basic elements of proposed policy or instrument

If the maxims above were to be accepted, we would propose that the CSA adopt a national instrument or policy which would have the following basic elements:

1.    Rebuttable presumption that any action taken by a target which has the effect of depriving shareholders, or will likely result in shareholders being deprived, of the ability to accept a takeover bid (a "Regulated Defensive Tactic") will be contrary to the public interest unless approved by a "majority vote" of duly informed shareholders either prior to the commencement of the takeover bid or within 90 days of the date of the commencement of such takeover bid.

  • The paramount rule under the CSA Proposal is that shareholders, by majority vote, shall have the final say as to whether a bid should be accepted. However, this makes it difficult to formulate a regime which can effectively regulate all defensive tactics – particularly if any deference is to be given to directors.

  • As a result, we propose a rebuttable presumption that if a Regulated Defensive Tactic is adopted by a board, without shareholder approval being obtained within 90 days of a bid, then such action would be prejudicial to the public interest.4

  • It is critical for the CSA to take this opportunity to formulate a regulation or policy that applies to all defensive tactics, not just rights plans, in order to avoid troubling decisions with respect to the use of other defensive tactics.

  • While the CSA Proposal provides boards with more time to respond to bids if a rights plan is adopted, it does not effectively "empower" boards. For example, notwithstanding that rights plans have to be approved annually by shareholders and within 90 days of their adoption, the CSA Proposal would allow shareholders to revoke rights plans at any time – clearly shareholders, not the board, are being empowered under the CSA Proposal.

  • The creation of this presumption would provide directors with greater flexibility to act in the best interests of the target rather than remain effectively passive – which is appropriate given that directors are not only legally entrusted to protect the interests of all stakeholders but also have access to more information than shareholders.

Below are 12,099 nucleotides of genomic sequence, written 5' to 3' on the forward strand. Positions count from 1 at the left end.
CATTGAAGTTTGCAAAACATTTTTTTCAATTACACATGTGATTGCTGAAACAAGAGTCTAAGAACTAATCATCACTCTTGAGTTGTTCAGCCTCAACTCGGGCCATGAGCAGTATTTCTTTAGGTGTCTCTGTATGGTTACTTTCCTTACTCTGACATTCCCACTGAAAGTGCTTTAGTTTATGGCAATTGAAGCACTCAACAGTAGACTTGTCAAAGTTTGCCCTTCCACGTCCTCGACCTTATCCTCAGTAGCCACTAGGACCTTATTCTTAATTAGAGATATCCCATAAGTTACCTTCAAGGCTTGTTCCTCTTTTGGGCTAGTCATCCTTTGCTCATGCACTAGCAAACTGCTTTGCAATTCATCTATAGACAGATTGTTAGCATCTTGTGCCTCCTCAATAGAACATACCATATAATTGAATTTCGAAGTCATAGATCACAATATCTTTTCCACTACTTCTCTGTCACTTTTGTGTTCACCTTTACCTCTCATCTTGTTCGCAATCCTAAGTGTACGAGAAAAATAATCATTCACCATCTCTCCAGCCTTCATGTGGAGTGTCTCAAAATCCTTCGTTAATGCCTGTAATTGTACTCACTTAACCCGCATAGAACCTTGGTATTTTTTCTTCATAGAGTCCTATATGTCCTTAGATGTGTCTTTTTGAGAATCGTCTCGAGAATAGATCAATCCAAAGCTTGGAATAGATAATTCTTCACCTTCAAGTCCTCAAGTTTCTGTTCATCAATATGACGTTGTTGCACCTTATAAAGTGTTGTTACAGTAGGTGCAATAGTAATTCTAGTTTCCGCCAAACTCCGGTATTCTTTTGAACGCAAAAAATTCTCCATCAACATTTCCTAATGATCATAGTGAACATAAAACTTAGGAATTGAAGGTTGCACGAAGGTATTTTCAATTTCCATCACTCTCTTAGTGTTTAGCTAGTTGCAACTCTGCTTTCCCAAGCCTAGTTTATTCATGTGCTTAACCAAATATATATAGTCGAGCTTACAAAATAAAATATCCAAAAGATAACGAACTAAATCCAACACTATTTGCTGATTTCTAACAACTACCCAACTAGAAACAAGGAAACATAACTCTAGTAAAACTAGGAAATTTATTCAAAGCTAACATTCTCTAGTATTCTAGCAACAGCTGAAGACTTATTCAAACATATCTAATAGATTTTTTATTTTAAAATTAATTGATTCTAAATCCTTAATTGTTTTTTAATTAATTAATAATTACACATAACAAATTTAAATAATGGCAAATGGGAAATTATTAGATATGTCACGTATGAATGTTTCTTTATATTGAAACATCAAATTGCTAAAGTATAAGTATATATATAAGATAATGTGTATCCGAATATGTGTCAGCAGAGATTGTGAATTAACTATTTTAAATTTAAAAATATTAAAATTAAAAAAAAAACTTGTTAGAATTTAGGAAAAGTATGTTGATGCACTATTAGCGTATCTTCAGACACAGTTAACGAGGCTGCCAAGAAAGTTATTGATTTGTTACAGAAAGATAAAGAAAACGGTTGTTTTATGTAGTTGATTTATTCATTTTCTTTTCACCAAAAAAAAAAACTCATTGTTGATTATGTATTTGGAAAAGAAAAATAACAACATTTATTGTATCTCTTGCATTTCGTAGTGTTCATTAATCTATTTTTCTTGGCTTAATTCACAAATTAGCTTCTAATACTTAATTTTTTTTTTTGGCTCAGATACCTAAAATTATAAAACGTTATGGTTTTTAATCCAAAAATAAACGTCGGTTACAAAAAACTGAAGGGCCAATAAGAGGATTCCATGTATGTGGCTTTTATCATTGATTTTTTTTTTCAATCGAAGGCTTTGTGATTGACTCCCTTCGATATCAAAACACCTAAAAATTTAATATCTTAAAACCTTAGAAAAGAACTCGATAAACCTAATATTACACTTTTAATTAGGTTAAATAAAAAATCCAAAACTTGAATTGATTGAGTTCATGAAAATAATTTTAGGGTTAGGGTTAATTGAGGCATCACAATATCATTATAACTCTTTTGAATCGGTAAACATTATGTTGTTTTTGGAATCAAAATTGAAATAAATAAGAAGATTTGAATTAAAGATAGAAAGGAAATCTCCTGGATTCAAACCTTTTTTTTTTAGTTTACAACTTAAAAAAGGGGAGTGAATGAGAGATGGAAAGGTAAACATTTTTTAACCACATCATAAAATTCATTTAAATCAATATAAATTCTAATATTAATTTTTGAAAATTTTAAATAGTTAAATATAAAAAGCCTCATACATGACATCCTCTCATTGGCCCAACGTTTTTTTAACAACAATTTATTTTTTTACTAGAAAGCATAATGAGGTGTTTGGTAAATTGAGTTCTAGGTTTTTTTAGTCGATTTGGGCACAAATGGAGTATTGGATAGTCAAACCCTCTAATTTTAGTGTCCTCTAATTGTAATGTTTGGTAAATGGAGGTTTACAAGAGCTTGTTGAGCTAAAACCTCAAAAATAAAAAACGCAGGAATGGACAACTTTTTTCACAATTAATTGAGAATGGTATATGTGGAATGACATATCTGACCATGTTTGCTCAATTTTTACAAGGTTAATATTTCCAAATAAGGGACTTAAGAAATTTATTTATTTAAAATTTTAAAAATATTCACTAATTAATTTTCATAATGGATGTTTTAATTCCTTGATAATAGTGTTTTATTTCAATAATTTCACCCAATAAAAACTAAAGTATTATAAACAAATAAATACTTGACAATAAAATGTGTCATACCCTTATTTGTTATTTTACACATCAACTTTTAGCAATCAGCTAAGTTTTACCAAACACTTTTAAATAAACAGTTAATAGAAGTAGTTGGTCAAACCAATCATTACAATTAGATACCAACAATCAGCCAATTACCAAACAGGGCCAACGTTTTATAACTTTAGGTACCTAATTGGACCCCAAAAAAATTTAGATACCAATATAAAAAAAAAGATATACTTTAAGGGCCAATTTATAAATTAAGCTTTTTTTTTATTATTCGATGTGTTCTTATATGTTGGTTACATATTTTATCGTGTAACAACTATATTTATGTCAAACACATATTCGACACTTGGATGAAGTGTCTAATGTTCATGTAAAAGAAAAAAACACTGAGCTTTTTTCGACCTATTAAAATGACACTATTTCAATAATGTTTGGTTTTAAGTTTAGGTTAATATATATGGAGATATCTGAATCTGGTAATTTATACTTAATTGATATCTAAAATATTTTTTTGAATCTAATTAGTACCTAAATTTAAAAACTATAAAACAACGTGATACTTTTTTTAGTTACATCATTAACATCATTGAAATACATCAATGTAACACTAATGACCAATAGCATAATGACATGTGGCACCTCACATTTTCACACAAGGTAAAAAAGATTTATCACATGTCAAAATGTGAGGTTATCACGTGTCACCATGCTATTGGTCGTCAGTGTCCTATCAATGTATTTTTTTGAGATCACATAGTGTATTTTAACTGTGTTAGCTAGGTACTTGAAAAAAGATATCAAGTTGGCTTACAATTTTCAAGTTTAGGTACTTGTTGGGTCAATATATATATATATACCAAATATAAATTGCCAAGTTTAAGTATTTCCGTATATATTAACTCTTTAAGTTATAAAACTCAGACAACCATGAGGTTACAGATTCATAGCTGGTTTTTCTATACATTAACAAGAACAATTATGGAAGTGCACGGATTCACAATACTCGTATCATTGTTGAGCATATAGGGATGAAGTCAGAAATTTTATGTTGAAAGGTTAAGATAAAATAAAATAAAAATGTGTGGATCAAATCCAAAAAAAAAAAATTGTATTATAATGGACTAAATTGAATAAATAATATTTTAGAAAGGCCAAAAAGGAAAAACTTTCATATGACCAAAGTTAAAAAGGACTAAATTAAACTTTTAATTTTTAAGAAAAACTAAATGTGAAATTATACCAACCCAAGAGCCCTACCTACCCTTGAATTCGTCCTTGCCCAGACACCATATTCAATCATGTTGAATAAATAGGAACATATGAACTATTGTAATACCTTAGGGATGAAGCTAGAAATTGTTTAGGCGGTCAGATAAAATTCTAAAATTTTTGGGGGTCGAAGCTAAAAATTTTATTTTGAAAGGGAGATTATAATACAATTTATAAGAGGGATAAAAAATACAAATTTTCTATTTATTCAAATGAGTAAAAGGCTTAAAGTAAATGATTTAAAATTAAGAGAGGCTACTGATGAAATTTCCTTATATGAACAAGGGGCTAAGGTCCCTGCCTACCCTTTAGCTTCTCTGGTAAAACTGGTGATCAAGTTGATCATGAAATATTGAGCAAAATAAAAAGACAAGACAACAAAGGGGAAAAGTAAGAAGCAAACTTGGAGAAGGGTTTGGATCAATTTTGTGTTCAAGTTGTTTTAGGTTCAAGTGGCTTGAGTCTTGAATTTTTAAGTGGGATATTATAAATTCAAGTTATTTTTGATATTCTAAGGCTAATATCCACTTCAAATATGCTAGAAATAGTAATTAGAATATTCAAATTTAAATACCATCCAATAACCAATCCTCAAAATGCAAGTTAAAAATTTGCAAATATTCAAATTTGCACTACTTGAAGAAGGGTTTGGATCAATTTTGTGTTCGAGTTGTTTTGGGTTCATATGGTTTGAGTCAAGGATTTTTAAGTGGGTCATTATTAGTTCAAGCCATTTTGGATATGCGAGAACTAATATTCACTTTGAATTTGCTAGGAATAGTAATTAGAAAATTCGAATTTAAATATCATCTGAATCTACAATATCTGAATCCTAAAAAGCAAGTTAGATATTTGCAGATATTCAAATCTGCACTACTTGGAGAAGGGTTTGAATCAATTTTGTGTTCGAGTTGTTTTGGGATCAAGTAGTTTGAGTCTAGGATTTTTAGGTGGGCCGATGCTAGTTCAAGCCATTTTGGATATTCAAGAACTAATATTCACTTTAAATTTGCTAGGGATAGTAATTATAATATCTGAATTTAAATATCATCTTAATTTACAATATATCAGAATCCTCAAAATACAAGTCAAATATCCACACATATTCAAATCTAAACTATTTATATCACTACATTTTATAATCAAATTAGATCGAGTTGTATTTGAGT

2.    Shareholder approval of a Regulated Defensive Tactic as aforesaid will prevent a challenge under the new rule; "majority vote" means the approval of shareholders of the target by ordinary resolution, provided that if the vote is taken in circumstances where a tactical rights plan or other tactical Regulated Defensive Tactic is being approved, the votes held by the following shareholders shall not be considered: (i) directors and senior officers of the target, (ii) the offeror(s) against whom the Regulated Defensive Tactic is directed and its directors and senior officers and (iii) the affiliates, associates and joint actors of each of the foregoing.

  • The CSA Proposal notes that because a vote on a rights plan is a referendum on a bid, the bidder should not vote. Our proposal suggests that the only time a vote on a rights plan or other Regulated Defensive Tactic is truly a referendum on a bid is in respect of a tactical Regulated Defensive Tactic.

  • Since the conflict faced by directors and management in responding to a hostile bid is beyond dispute, it would be very troubling to allow such insiders to vote in favour of a rights plan or other Regulated Defensive Tactic which they have adopted to defeat a hostile bid – especially in circumstances where the bidder itself cannot vote. To argue, as the CSA Proposal does, for management voting in proportion to their economic interest in these circumstances misses the point – the very persons who have decided to fight a bid could actually succeed by voting to "just say no" while the bidder they are opposing would be prohibited from voting.

  • Other than on a vote to approve a tactical plan or other tactical Regulated Defensive Tactic – e.g. annual approval of a rights plan – a bidder or management should not be excluded. For example, although allowing a bidder's vote for a bid made at the time of an annual vote may incentivise bidders to launch a bid to coincide with a company's annual meeting, even in those circumstances the policy basis for excluding such vote is not present unless management and director votes are also being excluded.